Home | Ungulates | About Us | Glossary | Links | Search | Contact Us
An Ultimate Ungulate Fact Sheet
Tragulus napu
Greater Malayan chevrotain
Click on the pictures above for larger views of the photographs
Quick Facts Detailed Information References

Classification
 

Kingdom:
Phylum:
Class:
Order:
Suborder:
Family:
Genus:

Animalia
Chordata
Mammalia
Artiodactyla
Ruminantia
Tragulidae
Tragulus

Common name:
Scientific name:
Other names:
Greater Malayan chevrotain
Tragulus napu
Greater oriental chevrotain, greater mousedeer, napu, chevrotain napu, grand tragul malais

Physical Characteristics

Head and body length: 42.5-68 cm
Shoulder height: 30-35 cm
Tail length: 6-10 cm
Adult weight: 3.5-4.5 kg

A very small ungulate with a hunched posture and exceedingly slender legs. There is considerable variation in coloration among greater chevrotains, which has led to the description of numerous subspecies. In general, the pelage is orange-brown, with a grizzled appearance due to a black band on each hair. The extent of this black band (larger or smaller) results in some populations, particularly on smaller islands, that are very dark or very red. The underparts, from between the front legs to the underside of the tail, are white with a central dark stripe. The underside of the jaw is similarly white. Five white lines typically mark the throat; two extend from the edges of the jaw patch, and are paralleled by another pair of stripes lower on the throat. A fifth central stripe or wedge on the throat may or may not connect with these other stripes. The forehead tends to be dark, and black lines extend from around the eyes to the nose, contrasting with bright orange "eyebrow" stripes. Greater chevrotains do not grow horns or antlers, but males have enlarged upper canine teeth which protrude beyond the upper lip. Although these teeth grow continuously, they are usually 5-7 cm long as they often break. Both sexes possess a scent gland on the underside of the jaw.

Similar species
  • The lesser Malayan chevrotain (Tragulus kanchil) is usually distinguished by its smaller size, although there is a general reduction in body size of greater chevrotain populations on small islands. Lesser chevrotains tend to be more uniform in color, and lack distinctive facial markings. The white throat markings of the lesser chevrotain typically have only three stripes.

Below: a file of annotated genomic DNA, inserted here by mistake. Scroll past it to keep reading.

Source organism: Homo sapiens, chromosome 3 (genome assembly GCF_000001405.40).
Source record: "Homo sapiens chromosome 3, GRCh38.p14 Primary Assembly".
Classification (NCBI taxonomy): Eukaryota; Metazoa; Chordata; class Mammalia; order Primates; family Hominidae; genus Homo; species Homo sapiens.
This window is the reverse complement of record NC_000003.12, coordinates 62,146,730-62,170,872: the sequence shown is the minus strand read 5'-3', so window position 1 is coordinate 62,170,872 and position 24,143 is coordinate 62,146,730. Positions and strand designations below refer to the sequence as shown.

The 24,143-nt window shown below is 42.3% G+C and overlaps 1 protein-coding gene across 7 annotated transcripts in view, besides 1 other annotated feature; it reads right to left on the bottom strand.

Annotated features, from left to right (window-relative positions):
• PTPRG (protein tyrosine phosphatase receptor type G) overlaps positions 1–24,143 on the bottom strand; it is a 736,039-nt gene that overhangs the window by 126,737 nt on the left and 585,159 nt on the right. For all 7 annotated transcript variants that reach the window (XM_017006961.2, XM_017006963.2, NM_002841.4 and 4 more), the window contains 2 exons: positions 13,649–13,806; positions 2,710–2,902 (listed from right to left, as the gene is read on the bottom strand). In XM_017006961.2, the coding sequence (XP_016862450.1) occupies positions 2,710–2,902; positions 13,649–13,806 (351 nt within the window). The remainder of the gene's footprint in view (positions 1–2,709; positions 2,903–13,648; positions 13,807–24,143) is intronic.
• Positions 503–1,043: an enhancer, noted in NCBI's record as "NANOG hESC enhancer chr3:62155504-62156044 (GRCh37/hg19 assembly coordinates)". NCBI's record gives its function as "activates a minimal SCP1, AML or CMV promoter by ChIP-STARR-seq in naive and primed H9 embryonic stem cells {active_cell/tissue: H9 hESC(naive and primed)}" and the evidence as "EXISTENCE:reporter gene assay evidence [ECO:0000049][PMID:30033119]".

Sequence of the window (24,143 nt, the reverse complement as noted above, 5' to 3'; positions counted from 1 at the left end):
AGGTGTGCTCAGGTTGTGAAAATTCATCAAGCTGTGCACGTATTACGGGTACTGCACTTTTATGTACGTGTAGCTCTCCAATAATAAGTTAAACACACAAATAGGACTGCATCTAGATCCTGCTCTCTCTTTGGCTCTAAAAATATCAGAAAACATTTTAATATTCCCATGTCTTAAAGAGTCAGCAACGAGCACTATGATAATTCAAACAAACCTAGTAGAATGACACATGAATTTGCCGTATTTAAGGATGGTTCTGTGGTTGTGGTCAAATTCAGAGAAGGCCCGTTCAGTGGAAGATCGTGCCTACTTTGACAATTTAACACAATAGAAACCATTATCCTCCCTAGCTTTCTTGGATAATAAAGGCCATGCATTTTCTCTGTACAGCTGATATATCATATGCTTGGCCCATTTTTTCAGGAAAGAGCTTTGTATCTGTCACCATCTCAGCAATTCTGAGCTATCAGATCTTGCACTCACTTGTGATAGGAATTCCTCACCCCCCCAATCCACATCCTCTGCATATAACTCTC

• The Balabac chevrotain (Tragulus nigricans) was once thought to be a dark form of T. napu. It can be recognized by its very dark color and restricted range.

Reproduction and Development

Gestation period: 152-155 days.
Litter size: Generally one.
Weaning: By three months of age.
Sexual maturity: As young as 4.5 months for females; males at 7 months.
Life span: Up to 14 years.

The greater chevrotain is a non-seasonal breeder; females in peninsular Malaysia give birth throughout the year. Females are able to conceive again within hours of giving birth; if conception does not occur, the estrus cycle is roughly 14 days in length. Neonates weigh 225-380g and are able to stand within 30 minutes of birth. Young are "tucked up" by their mothers in secluded areas and are visited for nursing. Female chevrotains have a distinctive posture for nursing, performed while standing and raising one hind leg. Adult size is reached at 5-6 months of age, and the tusk-like canines of young males are visible at 10 months.

Ecology and Behavior

In optimal habitat, greater chevrotains can occur at very high densities (37-312 individuals per square kilometer). Home ranges average 7 hectares in size in primary forest; in suboptimal habitats (such as logged forests), ranges are much larger, averaging 19 hectares. Camera-trapping surveys suggest that this species is active day and night, showing most activity between 04:00-10:00 and 16:00-00:00. Chevrotains are shy and reactive. When mildly alarmed by a strange noise, they will freeze in position (often with one leg raised) and observe until the danger has passed. When in this heightened alertness, the hind feet may be stamped to produce a drumming noise. If startled, these chevrotains flee with explosive speed. This species is a good swimmer and may retreat to water if threatened. The gland on the chin is used by both sexes to mark objects and other chevrotains, although males exhibit significantly more marking behavior than females. Vocalizations include a range of squeaks and an aggressive growl.
Family group: Generally solitary. Occasionally seen in pairs (male-female or female-juvenile) or rarely groups of three.
Diet: Primarily fruit.
Main Predators: Many large and medium-sized carnivores in its range.

Habitat and Distribution

Greater chevrotains are found in forested habitats of the southern Thai-Malay peninsula, Sumatra, Borneo, and numerous smaller Indonesian islands. The exact distribution has not been precisely determined due to a general lack of rigor in distinguishing the various species of Tragulus in the field. The species shows a preference for mature forests, although it will use secondary forests and plantations. The approximate range is depicted in the map below.

Range Map
(Timmins and Duckworth, 2015)

Conservation Status

IUCN Red List: Least Concern (2015).
CITES Listing: Not listed (2019).
Threats: Hunting, habitat loss (timber harvesting).

The greater chevrotain is still widespread across its range, and is locally abundant in some regions. It appears to be resilient to hunting pressures, but may be more impacted by habitat disturbance than once thought. There are no estimates for total population, although the trend is thought to be a decline.

Quick Facts Detailed Information References